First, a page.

The rats were randomly divided into four groups of 10 rats each (with use of a computer-generated random number) as follows: control rats (C) were continuously administered physiological saline, and rats in the model (M), low-dose QLP (L), and high-dose QLP (H) groups were first given TGs to induce oligoasthenospermia, followed by physiological saline, 1.62 g/kg QLPs (equivalent to the daily oral dose for patients based on body surface area), and 3.24 g/kg QLPs (double the low dose), respectively, once daily for the subsequent 60 days (equivalent to a cycle of spermatogenesis and maturation of the rats). After the final administration, the rats were weighed and sacrificed, and their testes and epididymides were removed by laparotomy and weighed. The left testis of each animal was fixed in Bouin’s solution and the right testis was flash-frozen in liquid nitrogen and stored at −80°C.

Analysis of sperm concentration and motility

Sperm concentration and motility were measured with a hemocytometer as previously described [33, 34]. Briefly, the left epididymis of each rat was harvested immediately after sacrifice and cut into small pieces that were transferred to a tube containing 2 mL of warm (37°C) phosphate-buffered saline (PBS) and 1 mL of Medium 199 (Sigma, USA), which was shaken at 37°C for 15 min to allow dispersal of spermatozoa. Approximately 10 μL of diluted sperm suspension was transferred to each counting chamber of the hemocytometer to determine sperm concentration and motility. The latter was measured as the percentage of motile sperm (a + b grade) among total spermatozoa.

Histopathological analysis

Testis tissue was fixed in Bouin’s solution for 48 h, routinely processed with an automatic tissue processor, and embedded in paraffin. The tissue block was cut into sections at a thickness of 5 μm that were stained with hematoxylin and eosin according to standard procedures and examined under a light microscope (Nikon Eclipse TS100, Japan).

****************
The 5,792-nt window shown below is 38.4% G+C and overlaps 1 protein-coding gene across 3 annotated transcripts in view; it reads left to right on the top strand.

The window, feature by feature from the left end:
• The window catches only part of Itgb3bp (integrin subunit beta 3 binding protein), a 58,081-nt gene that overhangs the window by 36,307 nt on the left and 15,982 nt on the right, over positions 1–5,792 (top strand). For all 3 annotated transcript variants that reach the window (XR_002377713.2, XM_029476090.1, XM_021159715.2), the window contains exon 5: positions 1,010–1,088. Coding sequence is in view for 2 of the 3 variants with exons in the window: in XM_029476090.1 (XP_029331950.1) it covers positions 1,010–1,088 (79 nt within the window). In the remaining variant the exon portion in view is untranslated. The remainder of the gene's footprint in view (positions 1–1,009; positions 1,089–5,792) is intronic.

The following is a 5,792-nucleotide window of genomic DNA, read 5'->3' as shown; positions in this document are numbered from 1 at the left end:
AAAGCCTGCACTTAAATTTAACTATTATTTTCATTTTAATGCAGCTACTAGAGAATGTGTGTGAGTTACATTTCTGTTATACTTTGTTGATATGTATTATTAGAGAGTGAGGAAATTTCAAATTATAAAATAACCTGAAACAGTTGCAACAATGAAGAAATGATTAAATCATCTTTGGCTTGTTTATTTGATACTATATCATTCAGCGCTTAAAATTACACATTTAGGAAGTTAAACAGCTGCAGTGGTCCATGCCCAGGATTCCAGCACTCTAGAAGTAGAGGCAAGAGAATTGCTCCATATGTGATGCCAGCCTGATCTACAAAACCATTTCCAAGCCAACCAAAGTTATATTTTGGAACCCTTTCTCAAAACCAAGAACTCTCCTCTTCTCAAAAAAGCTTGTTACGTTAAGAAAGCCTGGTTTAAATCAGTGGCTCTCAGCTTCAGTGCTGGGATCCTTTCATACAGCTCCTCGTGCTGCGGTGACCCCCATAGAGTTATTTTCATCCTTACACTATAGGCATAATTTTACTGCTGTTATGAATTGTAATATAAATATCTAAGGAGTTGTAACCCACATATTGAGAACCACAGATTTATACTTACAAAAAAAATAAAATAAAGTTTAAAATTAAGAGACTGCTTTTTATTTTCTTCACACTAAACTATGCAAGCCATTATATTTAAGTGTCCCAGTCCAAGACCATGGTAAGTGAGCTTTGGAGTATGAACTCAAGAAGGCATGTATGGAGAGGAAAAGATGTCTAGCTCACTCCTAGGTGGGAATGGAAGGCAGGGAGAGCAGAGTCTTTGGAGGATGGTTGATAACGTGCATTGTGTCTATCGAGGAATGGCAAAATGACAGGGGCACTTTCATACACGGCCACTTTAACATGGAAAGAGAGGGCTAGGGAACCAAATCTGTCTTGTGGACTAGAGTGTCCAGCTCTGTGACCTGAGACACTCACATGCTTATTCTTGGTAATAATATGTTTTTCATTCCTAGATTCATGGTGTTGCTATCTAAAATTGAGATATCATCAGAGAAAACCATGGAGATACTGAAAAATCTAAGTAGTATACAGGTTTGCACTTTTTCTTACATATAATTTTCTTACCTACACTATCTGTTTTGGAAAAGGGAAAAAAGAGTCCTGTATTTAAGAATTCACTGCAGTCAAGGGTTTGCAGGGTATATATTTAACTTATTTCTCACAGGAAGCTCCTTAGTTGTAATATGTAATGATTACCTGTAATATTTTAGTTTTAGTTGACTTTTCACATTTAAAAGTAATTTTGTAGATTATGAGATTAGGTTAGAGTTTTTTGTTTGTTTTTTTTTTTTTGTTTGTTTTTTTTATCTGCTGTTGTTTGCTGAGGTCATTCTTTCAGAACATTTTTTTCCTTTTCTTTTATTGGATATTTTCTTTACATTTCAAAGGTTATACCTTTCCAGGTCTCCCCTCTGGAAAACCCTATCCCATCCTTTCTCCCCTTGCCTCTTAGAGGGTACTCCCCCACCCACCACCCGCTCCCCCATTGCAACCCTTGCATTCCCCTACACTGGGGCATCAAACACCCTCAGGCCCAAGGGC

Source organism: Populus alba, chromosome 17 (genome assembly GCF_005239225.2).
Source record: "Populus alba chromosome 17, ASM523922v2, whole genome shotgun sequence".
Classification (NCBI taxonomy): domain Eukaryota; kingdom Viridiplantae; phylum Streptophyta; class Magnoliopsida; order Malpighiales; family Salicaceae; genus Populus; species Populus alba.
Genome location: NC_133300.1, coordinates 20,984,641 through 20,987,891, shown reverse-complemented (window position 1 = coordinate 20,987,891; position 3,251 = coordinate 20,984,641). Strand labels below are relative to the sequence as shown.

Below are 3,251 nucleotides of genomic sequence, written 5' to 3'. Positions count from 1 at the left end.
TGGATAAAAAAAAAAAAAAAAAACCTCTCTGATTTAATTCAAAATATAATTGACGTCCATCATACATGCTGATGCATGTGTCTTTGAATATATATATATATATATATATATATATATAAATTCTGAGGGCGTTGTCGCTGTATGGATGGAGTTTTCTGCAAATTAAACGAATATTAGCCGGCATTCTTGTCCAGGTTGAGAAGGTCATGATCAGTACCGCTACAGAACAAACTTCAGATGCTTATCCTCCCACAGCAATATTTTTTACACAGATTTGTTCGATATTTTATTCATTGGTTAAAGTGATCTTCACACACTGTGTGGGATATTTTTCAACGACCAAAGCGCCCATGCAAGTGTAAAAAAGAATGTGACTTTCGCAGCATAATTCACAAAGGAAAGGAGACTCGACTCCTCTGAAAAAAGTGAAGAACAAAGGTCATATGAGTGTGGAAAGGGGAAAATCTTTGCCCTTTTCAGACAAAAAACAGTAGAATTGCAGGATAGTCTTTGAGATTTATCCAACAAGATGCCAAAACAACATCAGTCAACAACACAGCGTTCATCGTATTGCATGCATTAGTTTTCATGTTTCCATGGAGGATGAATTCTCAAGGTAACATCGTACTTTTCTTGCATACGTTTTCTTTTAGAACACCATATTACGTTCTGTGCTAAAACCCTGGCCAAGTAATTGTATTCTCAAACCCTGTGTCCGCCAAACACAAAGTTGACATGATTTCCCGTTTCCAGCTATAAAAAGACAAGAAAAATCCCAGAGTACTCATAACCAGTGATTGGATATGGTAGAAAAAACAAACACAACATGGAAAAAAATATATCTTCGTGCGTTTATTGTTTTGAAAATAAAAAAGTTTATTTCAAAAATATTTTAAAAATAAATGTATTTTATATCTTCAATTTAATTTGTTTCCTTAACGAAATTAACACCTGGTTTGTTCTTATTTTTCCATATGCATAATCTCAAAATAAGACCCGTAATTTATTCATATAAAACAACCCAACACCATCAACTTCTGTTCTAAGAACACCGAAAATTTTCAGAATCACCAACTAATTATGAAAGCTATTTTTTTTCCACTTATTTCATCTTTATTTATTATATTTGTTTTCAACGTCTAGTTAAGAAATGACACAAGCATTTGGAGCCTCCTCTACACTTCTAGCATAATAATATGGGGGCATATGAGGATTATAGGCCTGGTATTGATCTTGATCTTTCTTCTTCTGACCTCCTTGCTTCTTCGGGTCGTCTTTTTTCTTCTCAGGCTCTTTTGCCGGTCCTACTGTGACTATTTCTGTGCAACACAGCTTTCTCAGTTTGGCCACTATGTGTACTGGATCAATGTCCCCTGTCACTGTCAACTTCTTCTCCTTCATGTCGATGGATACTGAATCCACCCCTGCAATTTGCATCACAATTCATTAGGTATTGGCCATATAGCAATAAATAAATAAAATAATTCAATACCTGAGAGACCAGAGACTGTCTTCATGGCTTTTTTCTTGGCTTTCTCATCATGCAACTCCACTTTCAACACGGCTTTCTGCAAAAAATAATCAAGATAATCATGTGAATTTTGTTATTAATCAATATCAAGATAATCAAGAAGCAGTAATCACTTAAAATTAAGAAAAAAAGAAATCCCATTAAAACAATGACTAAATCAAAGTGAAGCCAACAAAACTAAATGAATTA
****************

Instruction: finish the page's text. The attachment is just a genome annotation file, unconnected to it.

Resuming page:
TUNEL staining

Apoptotic detection (TUNEL analysis) was performed on Bouin’s-fixed 5-μm paraffin sections using the In Situ Cell Death Detection Kit (POD, Roche). Briefly, after dewaxing and rehydration, the tissue sections were incubated with 25 mg/l proteinase K for 20 min at 37°C. Nonspecific labeling was blocked by preincubating the sections with 3% H2O2 in methanol for 10 min at room temperature. To each section, 50 μl of TUNEL reaction mixture was added, and the sections were incubated for 60 min at 37°C in a humidified atmosphere. After the sections were rinsed, 50 μl of converter-POD was added onto each section, and the secions were incubated for 30 min in a humidified chamber at 37°C. The sections were rinsed again and incubated with 100 μl of DAB substrate for 10 min at room temperature. Color development was stopped by washing the sections with PBS. The sections were counterstained with hematoxylin. For the negative control, the TUNEL reaction mixture was replaced with the same volume of reaction buffer. The percentage of seminiferous tubules containing brown-stained cells was analyzed.

RNA isolation and microarray analysis

Total RNA was extracted from 12 testis tissue samples (three samples per group). RNA quantity and quality were evaluated with the NanoDrop ND-2000 system (Thermo Fisher Scientific, USA), and RNA integrity was assessed with the Bioanalyzer 2100 system (Agilent Technologies, USA). RNA samples with RNA integrity value > 9.0 (average value: 9.6) were used for analysis. Sample labeling and microarray hybridization were performed according to the manufacturer’s protocols. Briefly, total RNA was transcribed to double-stranded cDNA, which was labeled with cyanine-3-CTP. Labeled cRNAs were hybridized to a SurePrint G3 Rat GE v.2.0 Microarray (8×60K, design ID: 074036) (Agilent Technologies). The array was washed and scanned with the G2505C Scanner (Agilent Technologies). Feature Extraction software v. (Agilent Technologies) was used to analyze array images and obtain raw data. Genespring v.13.1 (Agilent Technologies) was used for analysis of raw data, which was performed by OE Bio-tech (Shanghai, China). Genes that were differentially expressed between treatment and control groups were identified by volcano plot filtering according to fold change and P value, which was calculated with t tests. The threshold for up- and downregulated genes was fold change ≥ 2.0 and P ≤ 0.05. Gene ontology (GO) analysis was performed to clarify the significance of differentially expressed mRNAs by the standard enrichment computation method. Differentially expressed apoptosis-related genes identified by microarray analysis were validated by quantitative real-time (qRT-) PCR, western blotting, and immunohistochemistry.